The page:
On Monday, September 8, a Black woman was assaulted in Peckham Hair and Cosmetics by the shop’s owner, Sohail Sindho. Later that day, a bystander who recorded a video of the altercation posted it on social media, where it went viral. The recording showed Sindho choking the woman who attempted to take replacement items from the shop after being denied a refund.

Her dehumanisation didn’t stop there. On Wednesday morning (September 10), she was arrested on suspicion of assault, while the shop owner was interviewed under caution over the incident and is reportedly facing no charges. The 31-year-old woman has now been bailed pending further inquiries.

Regardless of whether the woman in question was stealing or not, there’s no justification for Sindho’s violence. This was an act of violence that could have killed her, the same way it has historically killed countless other Black people.

The incident has prompted protests outside of Peckham Hair and Cosmetics by community group Forever Family, with support from UK domestic abuse charity Sistah Space. On Tuesday this week, protesters gathered on Rye Lane holding placards that read: “Keep your hands off Black women” and “Stop the violence against women”. Many Black people are now calling for those in their community to stop spending their money in non-Black-owned hair shops.

Cleopatra Thompson, a singer and visual artist, who was at the protest on Tuesday, told Time Out that she’s been made to feel unsafe in Asian-owned beauty stores: “I’ve been followed around and watched like a hawk in these shops in South London.” She continued: “I don’t want to spend a minute or a penny more in these shops that don’t respect me.” As a result, Thompson brought a placard to the protest that listed different Black-owned hair shops for people to support, such as Essence of Nature in Sydenham and Hair Glo in Bromley.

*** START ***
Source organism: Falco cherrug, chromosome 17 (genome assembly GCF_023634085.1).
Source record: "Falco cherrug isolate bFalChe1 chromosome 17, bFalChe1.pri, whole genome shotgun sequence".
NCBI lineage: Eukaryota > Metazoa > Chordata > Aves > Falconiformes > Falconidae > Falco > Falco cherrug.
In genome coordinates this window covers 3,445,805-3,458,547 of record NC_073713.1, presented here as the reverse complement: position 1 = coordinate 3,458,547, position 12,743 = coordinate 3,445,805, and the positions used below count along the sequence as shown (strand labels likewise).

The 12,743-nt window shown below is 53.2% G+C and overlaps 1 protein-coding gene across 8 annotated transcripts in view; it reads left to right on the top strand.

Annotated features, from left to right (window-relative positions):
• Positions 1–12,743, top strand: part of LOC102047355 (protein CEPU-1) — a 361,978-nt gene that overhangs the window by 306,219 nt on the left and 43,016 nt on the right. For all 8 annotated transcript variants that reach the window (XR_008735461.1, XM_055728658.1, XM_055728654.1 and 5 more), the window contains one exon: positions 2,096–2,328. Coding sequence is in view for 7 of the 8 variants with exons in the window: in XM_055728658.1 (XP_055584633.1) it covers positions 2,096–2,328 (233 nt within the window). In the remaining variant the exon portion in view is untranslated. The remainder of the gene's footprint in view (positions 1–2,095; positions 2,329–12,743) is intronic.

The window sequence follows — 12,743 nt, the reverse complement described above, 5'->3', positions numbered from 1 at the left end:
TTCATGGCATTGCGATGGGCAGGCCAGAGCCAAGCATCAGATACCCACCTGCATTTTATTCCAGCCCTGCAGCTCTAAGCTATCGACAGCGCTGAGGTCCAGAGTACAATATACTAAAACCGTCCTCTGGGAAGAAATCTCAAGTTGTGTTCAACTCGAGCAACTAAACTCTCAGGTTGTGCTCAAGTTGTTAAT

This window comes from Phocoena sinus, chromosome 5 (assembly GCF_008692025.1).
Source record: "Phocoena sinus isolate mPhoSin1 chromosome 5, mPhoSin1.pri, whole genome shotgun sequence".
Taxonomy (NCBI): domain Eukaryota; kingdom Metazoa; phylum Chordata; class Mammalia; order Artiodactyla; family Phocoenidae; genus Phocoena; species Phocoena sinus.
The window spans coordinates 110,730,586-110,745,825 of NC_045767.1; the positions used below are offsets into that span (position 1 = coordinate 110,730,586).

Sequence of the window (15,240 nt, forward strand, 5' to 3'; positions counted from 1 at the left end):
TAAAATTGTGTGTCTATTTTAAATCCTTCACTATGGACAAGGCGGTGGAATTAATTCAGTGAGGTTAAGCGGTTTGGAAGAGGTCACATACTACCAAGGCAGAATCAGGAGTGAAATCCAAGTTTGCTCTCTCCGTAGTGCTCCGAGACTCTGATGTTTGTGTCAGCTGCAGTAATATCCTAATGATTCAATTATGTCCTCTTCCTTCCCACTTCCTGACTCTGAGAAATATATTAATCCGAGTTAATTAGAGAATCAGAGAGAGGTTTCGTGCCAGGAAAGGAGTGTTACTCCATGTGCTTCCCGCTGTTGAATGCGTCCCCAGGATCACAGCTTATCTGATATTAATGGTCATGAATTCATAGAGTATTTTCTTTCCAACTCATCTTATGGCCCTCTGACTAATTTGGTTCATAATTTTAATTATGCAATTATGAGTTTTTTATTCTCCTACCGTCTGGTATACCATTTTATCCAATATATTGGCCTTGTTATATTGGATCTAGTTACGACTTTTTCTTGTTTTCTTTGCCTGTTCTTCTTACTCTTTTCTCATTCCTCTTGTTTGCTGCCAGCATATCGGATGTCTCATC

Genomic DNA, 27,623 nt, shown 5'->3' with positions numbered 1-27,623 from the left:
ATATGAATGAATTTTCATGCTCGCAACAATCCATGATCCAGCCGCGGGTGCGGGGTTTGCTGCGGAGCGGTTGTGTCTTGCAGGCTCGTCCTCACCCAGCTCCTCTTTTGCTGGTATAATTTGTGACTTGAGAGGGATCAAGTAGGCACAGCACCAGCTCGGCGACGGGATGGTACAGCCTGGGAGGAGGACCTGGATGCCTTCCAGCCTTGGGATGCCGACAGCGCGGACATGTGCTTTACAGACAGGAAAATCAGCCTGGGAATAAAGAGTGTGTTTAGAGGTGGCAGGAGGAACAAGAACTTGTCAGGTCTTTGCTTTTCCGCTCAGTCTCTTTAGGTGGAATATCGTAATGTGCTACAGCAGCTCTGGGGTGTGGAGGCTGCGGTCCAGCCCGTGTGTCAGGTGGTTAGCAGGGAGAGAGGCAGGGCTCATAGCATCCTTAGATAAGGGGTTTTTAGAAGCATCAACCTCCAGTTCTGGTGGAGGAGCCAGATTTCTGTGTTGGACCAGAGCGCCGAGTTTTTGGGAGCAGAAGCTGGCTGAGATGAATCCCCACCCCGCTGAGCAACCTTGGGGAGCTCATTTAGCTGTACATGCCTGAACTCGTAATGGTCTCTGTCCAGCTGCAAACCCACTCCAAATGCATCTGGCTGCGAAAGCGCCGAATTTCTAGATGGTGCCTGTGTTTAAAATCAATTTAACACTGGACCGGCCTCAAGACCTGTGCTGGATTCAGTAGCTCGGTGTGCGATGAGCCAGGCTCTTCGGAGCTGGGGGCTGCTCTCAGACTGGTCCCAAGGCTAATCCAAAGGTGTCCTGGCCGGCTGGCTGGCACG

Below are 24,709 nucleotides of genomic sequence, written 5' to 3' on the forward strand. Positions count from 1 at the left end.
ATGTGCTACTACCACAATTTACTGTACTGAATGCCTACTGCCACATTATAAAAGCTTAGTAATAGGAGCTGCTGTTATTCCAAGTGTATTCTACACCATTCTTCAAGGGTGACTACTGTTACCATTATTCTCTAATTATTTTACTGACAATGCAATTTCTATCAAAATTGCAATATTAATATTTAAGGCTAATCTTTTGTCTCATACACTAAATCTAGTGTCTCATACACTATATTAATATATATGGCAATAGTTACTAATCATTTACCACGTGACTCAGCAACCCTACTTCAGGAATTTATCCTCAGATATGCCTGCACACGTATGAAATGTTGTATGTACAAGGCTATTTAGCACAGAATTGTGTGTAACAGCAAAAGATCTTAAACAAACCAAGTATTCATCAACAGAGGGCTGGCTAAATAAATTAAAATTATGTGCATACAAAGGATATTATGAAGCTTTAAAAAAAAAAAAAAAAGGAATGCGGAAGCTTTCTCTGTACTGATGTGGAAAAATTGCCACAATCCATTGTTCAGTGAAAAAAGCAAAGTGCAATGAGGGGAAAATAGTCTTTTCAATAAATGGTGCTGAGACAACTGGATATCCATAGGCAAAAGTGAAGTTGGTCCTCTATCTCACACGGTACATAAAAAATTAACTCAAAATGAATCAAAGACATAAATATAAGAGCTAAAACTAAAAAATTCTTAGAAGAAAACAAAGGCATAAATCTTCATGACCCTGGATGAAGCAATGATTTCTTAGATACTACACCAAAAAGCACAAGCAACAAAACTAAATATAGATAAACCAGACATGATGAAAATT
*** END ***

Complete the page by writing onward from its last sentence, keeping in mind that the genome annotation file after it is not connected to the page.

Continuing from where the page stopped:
In February of this year, The Black Pound Report found that consumers from multi-ethnic backgrounds spend 25 per cent more on health and beauty products than any other consumer. Additionally, Black women spend almost six times more than white women on hair and beauty. In an industry that literally survives on the Black Pound, we must take a stand against beauty shops that engage in anti-Blackness and racist violence and reinvest that money within our own communities. 

Currently, Peckham Hair and Cosmetics is covered with posters from protesters demanding that they close down immediately. Further protests will commence on Saturday, September 16, directly outside the beauty shop. 

If you want to support Black-owned hair shops in the UK, you can find a list of them here.


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